Tag Archives: heroin

UK Installing Methadone Vending Machines in Prisons

The UK government is spending 4 million pounds on a program to install methadone “vending machines” in prisons to help drug-addicted offenders wean off of heroin.

An article in the Telegraph UK writes the machines allow prisoners to receive a personalized dose of methadone automatically by giving a fingerprint or iris scan. Phil Hope, a justice minister, said that vending machines have been installed in 57 prisons so far. The goal is to have the machines installed in 70 of the 140 prisons in England and Wales.

However, the program has been very controversial. Conservatives claim the figures show that Ministers were prepared to “manage offenders’ addiction” rather than tackle the problem. Dominic Grieve, the shadow justice secretary, said, “The public will be shocked that Ministers are spending more on methadone vending machines than the entire budget for abstinence-based treatments.”

He continued, “Getting prisoners clean of drugs is one of the keys to getting them to go straight. We need to get prisoners off all drug addiction—not substitute one dependency for another. The Government’s approach of trying to ‘manage’ addiction is an admission of failure.”

A spokesman from the Department of Health said that it spends about 240 million pounds on prisoners’ health each year, with 40 million pounds going to drug treatment programs.

“Methadone dispensers are a safe and secure method for providing a prescribed treatment,” he said. “They can only be accessed by the person who has been clinically assessed as needing methadone and that person is recognized by a biometric marker, such as their iris.”

Russia Calls for Joint Action from US and NATO to Eradicate Heroin in Afghanistan

Russia’s counter-narcotics chief criticized U.S. and NATO anti-drug efforts in Afghanistan, calling them inadequate and asking for joint action against the Afghan heroin flooding into the former Soviet Union.

In an interview with the Associated Press Wednesday, Viktor Ivanov, head of Russia’s drug control agency, said he recently urged the Obama administration’s drug czar to begin a program of spraying herbicide from the air to eradicate Afghanistan’s fields of opium poppies.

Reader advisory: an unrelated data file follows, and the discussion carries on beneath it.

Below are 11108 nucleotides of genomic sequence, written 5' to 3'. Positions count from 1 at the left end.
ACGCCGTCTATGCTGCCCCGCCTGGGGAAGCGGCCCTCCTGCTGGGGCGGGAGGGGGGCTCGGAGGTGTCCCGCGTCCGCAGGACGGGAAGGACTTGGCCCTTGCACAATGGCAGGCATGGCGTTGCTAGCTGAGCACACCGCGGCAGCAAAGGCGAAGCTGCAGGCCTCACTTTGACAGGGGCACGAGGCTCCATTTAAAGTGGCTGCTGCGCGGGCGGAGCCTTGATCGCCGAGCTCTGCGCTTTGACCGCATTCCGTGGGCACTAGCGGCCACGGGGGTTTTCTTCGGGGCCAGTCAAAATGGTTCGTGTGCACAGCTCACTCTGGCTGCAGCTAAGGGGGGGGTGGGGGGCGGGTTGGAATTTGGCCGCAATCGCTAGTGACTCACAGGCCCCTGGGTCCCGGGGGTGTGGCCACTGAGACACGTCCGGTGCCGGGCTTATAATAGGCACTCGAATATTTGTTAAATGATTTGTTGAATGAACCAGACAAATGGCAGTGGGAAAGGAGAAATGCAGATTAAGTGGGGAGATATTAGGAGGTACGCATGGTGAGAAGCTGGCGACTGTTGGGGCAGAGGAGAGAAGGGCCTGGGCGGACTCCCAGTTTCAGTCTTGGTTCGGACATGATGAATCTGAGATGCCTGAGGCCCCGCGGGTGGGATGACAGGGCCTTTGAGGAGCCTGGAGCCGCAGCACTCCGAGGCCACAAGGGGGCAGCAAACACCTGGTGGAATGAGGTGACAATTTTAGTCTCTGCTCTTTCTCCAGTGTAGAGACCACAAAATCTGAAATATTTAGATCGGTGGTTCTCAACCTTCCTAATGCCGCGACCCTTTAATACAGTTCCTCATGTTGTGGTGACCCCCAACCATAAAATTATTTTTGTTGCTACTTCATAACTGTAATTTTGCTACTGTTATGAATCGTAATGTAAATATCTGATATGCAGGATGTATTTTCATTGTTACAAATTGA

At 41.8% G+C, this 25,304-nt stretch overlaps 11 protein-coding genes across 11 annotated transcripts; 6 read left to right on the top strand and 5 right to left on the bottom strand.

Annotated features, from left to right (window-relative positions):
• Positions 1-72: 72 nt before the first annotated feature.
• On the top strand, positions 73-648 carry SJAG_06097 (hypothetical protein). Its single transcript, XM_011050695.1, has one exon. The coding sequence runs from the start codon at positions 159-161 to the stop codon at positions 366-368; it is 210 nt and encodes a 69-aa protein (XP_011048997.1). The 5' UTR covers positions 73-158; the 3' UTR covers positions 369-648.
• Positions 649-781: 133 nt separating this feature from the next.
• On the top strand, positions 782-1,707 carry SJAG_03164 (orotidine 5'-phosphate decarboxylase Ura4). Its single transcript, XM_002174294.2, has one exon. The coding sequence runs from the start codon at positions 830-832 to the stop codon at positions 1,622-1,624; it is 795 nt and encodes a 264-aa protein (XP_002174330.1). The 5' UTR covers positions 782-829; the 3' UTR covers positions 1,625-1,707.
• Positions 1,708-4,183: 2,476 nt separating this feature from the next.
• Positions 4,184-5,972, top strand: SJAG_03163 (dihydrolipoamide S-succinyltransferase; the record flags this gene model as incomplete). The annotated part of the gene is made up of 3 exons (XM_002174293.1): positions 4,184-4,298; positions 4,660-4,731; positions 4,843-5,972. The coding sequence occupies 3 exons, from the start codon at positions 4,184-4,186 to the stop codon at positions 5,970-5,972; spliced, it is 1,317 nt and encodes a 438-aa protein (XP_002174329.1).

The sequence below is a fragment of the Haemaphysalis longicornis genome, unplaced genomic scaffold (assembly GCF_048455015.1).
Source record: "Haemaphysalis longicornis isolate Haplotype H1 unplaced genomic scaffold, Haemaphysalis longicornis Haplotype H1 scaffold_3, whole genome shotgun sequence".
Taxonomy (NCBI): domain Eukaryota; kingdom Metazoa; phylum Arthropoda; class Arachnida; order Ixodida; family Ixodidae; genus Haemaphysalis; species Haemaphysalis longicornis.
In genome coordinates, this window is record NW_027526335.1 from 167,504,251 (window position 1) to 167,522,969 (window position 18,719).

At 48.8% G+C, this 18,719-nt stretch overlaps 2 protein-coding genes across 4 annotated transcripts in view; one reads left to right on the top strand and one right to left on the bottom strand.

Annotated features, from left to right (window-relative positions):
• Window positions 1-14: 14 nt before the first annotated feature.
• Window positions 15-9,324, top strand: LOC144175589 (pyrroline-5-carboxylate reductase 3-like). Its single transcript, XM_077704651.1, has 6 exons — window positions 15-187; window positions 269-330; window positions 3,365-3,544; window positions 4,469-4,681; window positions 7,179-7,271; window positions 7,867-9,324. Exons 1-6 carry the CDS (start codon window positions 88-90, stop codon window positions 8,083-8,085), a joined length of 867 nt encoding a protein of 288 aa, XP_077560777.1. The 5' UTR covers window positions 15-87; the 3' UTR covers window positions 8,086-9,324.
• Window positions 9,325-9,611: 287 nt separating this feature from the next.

“I hope that our open-minded dialogue will encourage the U.S. to take more adequate measures,” Ivanov said.

Russian-U.S. counter-drug efforts are considered a key area of cooperation as both countries try to improve relations following years of tensions.

The problem of drug abuse is of vital concern for Russia, where cheap Afghan heroin has helped fuel a surge in addiction rates and injection drug use has been a key factor in the spread of the virus that causes AIDS.

Authorities say that there are between 2 million and 2.5 million addicts in Russia, and that about 30,000 die each year of drug overdoses.

Afghanistan provides more than 90 percent of the heroin consumed in the world, and most of it flows through ex-Soviet Central Asia and Russia.

Ivanov voiced concern that the administration of President Barack Obama has abandoned the Bush-era policy of large-scale eradication of opium crops in Afghanistan.

Some U.S. officials have called the tactic ineffective in curbing cultivation and claimed that it boosted support for the Taliban. Instead, the Obama administration has focused on targeting drug labs and encouraging farmers to raise alternative crops.

Ivanov, a former KGB officer who served in Afghanistan during the Soviet war there in the 1980s, told the Associated Press that growing wheat and other legal crops isn’t practical in the midst of the escalating conflict.

“As long as the situation remains tense and the confrontation continues, no one will engage in agriculture,” he said. “They won’t be able to cultivate grain even if they want to.”

He insisted that the aerial spraying of herbicides is the only efficient way to stem the drug trade, and pointed out that the U.S. has used the tactic against the illicit coca crop—the source of cocaine—in Colombia.

Efforts to chop down and bulldoze poppy fields on the ground in Afghanistan have brought few results, he said. He also said the Western decision to leave the fight against drugs to the Afghan government was a mistake because local authorities lack the clout to accomplish the goal.

Ivanov said he met with Gil Kerlikowske, director of the U.S. Office of National Drug Control Policy, and State Department officials during a September visit to Washington, and both sides agreed to continue discussions on aerial spraying.

A recent U.N. report found that the amount of land planted with opium poppies in Afghanistan dropped 36 percent between 2007 and 2008. But the same report said the amount of opium produced fell by only 10 percent, due to improved growing techniques.

While Moscow is leery of the presence of U.S. and NATO troops in Afghanistan, Russia is counting on those troops to stem the flow of Muslim militants and Afghan heroin into the former Soviet Union.

Earlier this year, the Kremlin allowed the shipment of supplies for U.S. forces in Afghanistan across the Russian territory, a route that could become an increasingly important alternative to Pakistan, where supply convoys are sometimes attacked.

Ivanov said that the U.S. may not see Afghan heroin as an urgent problem because little of it finds its way into the United States. The U.S. Drug Enforcement Administration says most heroin consumed in the U.S. comes from Mexico and South America.